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European review for medical and pharmacological sciences

Olanzapine inhibits the proliferation and induces the differentiation of glioma stem-like cells through modulating the Wnt signaling pathway in vitro.


PMID 26214776

Abstract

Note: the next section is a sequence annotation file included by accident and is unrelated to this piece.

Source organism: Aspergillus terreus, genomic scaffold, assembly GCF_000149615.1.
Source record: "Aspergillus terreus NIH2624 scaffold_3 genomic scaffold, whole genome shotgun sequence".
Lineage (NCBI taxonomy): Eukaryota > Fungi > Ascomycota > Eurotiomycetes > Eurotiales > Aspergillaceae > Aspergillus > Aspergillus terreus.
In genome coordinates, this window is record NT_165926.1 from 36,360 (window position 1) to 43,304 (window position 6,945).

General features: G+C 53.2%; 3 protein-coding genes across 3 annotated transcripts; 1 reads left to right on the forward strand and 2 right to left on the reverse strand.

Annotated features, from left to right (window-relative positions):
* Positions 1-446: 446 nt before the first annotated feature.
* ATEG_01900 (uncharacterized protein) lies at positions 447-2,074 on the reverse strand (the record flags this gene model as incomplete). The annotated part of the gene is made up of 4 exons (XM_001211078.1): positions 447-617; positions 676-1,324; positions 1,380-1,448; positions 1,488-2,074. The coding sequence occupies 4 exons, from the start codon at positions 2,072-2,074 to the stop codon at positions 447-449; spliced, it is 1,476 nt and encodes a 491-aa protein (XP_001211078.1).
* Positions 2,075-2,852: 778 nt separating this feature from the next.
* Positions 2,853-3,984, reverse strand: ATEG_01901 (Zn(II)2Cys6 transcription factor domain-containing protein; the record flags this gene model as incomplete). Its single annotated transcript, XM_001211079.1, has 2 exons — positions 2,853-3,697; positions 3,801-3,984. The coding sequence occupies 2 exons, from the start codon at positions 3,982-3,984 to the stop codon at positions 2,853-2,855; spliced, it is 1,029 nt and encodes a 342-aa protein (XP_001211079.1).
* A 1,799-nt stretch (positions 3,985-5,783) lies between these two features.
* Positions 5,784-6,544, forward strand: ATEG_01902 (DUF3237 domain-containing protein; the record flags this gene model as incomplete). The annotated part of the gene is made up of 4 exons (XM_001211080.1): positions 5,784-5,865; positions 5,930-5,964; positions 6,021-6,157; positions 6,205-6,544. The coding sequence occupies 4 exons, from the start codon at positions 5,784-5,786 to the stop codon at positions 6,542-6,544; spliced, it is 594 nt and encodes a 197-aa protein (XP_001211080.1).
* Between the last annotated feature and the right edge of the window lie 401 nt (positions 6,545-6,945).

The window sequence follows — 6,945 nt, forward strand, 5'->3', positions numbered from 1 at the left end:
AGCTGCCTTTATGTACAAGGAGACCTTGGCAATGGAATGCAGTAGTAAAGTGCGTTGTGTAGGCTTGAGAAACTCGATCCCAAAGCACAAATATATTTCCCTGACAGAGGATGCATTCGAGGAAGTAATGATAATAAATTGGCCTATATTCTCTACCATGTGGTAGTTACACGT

Olanzapine, a D2/5-HT2 antagonist, is often used as an atypical antipsychotic drug in clinical. Previous research has found its new pharmacological influence on enhancing the differentiation of neural stem cells (NSCs) to oligodendrocyte-like cells (ODLCs). Glioblastomas are associated with poor prognoses owing to the glioma stem-like cells (GSLCs), which have a great many of similarities with adult NSCs. Hence, in this article, we aim to study the effects and associated mechanisms of olanzapine on GSLCs derived from human U87MG glioblastoma cell lines. The methyl thiazolyl tetrazolium (MTT) colorimetric assay was conducted to investigate the effects of olanzapine on cell viability of GSLCs. Flow cytometric analysis was applied to study the cell cycle dynamics of GSLCs and Cell Counting Kit-8 (CCK-8) was used to further investigate the proliferation of GSLCs after treated with olanzapine or dimethyl sulfoxide (DMSO) for 48 h. Cell differentiation assay was carried out to study the differentiation of GSLCs and then Image-Pro Plus image analysis was used to measure the protrusion length of the differentiated cells. Furthermore, the confocal [Ca2+]c measurement was conducted to observe the influence of olanzapine on the opening function of Ca2+ channel. After the application of olanzapine for 48 h, RT-PCR was conducted to measure mRNA levels of calcium-sensing receptor (CaSR) and stromal interaction molecule 1 (STIM1), and Western blotting analysis was carried out to examine the expression of myelin basic protein (MBP), glial fibrillary acidic protein (GFAP), CaSR protein, STIM1 protein and β-catenin protein. Our results demonstrated that olanzapine inhibited the proliferation of GSLCs by arresting cell cycle in G0/G1 phase and facilitated the differentiation of such cells to ODLCs. After treated with olanzapine for 48 h, cells were very sensitive to 100 mM K+ stimulation, with increased spontaneous calcium wave. We also found olanzapine increased the protein expression of MBP and GFAP. In addition, the mRNA transcription and protein expression of CaSR and STIM1 were enhanced after treated with olanzapine for 48h, while the protein expression of β-catenin was suppressed. Our results suggest that olanzapine modulates the Wnt signaling pathway through activating the Ca2+ pathway and restraining the β-catenin pathway, leading to the differentiation of GSLCs to ODLCs. It provides exciting prospects that olanzapine might be a new novel chemotherapeutic modality targeting GSLCs for the treatment of glioblastomas.

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